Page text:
Do I pay tax when I sell a painting? Gareth Shaw

Dear Gareth I bought a painting nine years ago and have very much enjoyed seeing it hung in my living room over the last decade. I have recently discovered, however, that the artist’s popularity has grown and I believe that my piece of artwork could now be worth five figures. I’m thinking of selling it now.  Will I have to pay tax? I’m looking to get around £16,000.  Name and address supplied.

Gareth says…

You’re entering the world of capital gains tax here – the tax you pay when you make a certain amount of profit on an item you’ve sold. Capital gains tax doesn’t apply to every asset, but I’ve talked about it a lot in the pages of this column over the years – mostly in relation to shares and property.

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This is how to make the best financial gains from a property sale - Gareth Shaw
Every individual has a capital tax free allowance - an amount of profit they can make when they sell an asset that remains untaxed. Picture: AdobeStock

For example, furniture, paintings, antiques, crockery and china, collectible sets, libraries of books or matching ornaments are all subject to capital gains tax.

But then items such as private cars are exempt (unless used for business purposes), and HMRC considers ‘wasting assets’ – items with an expected life of less than 50 years – to also be exempt.

This can include items such as caravans or wine, although some fine wine can be stored for very long periods which might make it taxable.

Another key thing to remember is that every individual has a capital tax free allowance - an amount of profit they can make when they sell an asset that remains untaxed.

In the current 2021-22 tax year, this is £12,300. You’ll pay tax on anything from about that amount.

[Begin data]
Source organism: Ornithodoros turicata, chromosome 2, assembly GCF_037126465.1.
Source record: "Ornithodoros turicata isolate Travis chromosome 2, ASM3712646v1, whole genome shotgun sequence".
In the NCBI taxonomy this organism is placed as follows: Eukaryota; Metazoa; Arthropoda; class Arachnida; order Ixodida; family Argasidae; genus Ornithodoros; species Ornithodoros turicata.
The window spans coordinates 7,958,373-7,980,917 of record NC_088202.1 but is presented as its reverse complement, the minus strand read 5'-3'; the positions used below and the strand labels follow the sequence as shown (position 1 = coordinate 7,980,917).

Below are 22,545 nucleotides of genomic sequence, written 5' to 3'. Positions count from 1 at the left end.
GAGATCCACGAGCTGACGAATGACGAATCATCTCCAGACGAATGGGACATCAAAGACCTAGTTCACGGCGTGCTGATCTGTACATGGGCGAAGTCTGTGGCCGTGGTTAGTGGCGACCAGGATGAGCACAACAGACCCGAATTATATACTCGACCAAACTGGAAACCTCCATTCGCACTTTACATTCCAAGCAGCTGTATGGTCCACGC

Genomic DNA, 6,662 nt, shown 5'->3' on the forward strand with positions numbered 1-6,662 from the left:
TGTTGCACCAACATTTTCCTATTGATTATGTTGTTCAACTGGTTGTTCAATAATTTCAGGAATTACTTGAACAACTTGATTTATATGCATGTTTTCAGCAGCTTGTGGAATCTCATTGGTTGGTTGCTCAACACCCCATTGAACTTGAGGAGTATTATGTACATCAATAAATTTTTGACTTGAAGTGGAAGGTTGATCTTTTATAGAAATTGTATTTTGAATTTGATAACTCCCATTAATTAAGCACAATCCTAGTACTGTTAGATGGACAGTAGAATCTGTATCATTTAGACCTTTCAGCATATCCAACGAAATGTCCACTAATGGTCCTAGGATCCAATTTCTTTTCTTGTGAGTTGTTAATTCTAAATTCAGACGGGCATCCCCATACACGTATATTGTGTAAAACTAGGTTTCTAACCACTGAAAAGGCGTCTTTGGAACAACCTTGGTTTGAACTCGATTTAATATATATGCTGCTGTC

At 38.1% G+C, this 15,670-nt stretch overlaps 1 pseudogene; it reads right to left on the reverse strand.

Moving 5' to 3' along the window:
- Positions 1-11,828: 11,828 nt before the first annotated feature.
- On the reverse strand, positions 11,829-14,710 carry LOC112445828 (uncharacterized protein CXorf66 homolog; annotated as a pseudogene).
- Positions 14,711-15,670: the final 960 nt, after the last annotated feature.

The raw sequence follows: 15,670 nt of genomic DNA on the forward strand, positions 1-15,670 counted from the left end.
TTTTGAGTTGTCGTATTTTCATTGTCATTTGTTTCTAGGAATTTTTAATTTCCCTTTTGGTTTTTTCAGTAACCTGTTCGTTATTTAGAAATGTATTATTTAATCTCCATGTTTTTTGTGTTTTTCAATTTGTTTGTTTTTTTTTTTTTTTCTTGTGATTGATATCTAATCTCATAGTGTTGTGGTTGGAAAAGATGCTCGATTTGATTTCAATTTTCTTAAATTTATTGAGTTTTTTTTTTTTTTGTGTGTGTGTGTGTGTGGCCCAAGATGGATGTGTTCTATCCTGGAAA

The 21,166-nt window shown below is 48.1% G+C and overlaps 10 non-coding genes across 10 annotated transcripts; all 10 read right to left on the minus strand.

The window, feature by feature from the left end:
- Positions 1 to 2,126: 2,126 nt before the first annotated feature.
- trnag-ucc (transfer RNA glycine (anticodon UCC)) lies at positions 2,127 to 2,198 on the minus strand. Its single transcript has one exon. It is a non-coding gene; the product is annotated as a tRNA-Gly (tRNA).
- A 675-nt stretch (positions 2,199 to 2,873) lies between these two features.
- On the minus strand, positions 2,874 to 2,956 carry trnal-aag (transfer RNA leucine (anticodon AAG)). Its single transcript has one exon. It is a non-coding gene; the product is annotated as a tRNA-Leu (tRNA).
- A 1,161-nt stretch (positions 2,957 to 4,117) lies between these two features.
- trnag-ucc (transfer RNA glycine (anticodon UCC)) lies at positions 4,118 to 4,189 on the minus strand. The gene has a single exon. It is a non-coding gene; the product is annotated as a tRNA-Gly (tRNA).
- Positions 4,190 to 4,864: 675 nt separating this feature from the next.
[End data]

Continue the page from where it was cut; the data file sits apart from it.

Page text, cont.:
This is where capital gains tax on possessions diverges slightly from conventional assets.

Your item will only be subject to the tax if you sell it for more than £6,000. Sales under this amount are non-taxable.

The rate you pay will depend on your marginal tax rate – if you’re a basic-rate taxpayer, you’ll pay capital gains tax of 10 per cent; if you’re a higher or additional-rate taxpayer, you’ll pay 20 per cent.

However, if the sale price of your item is between £6,000 and £15,000, there’s a quirky rule you’ll encounter.

You’ll either pay tax on the actual gain that you made or for 5/3rds (or 1.667) of what you sold it for, less £6,000.

It’s a bit of a head-scratcher. You can choose which is the lower, and pay tax on that amount.

It’s probably worth running through an example of that, as your expected sale price looks close to this amount.

Let’s say you sold your painting for £15,000 and you originally bought it for £5,000. That leaves you with £10,000 profit. Alternatively, using the 5/3rds method, you would multiply £9,000 (your £15,000 sale price less £6,000) by 1.667, which is £15,000. So calculating your capital gains tax the standard way would make the most sense.

You can further reduce your bill by deducting expenses, such as valuation and marketing fees.

You can report capital gains to HMRC via the Report Capital Gains Tax online service from the government.

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Thank you

James Mitchinson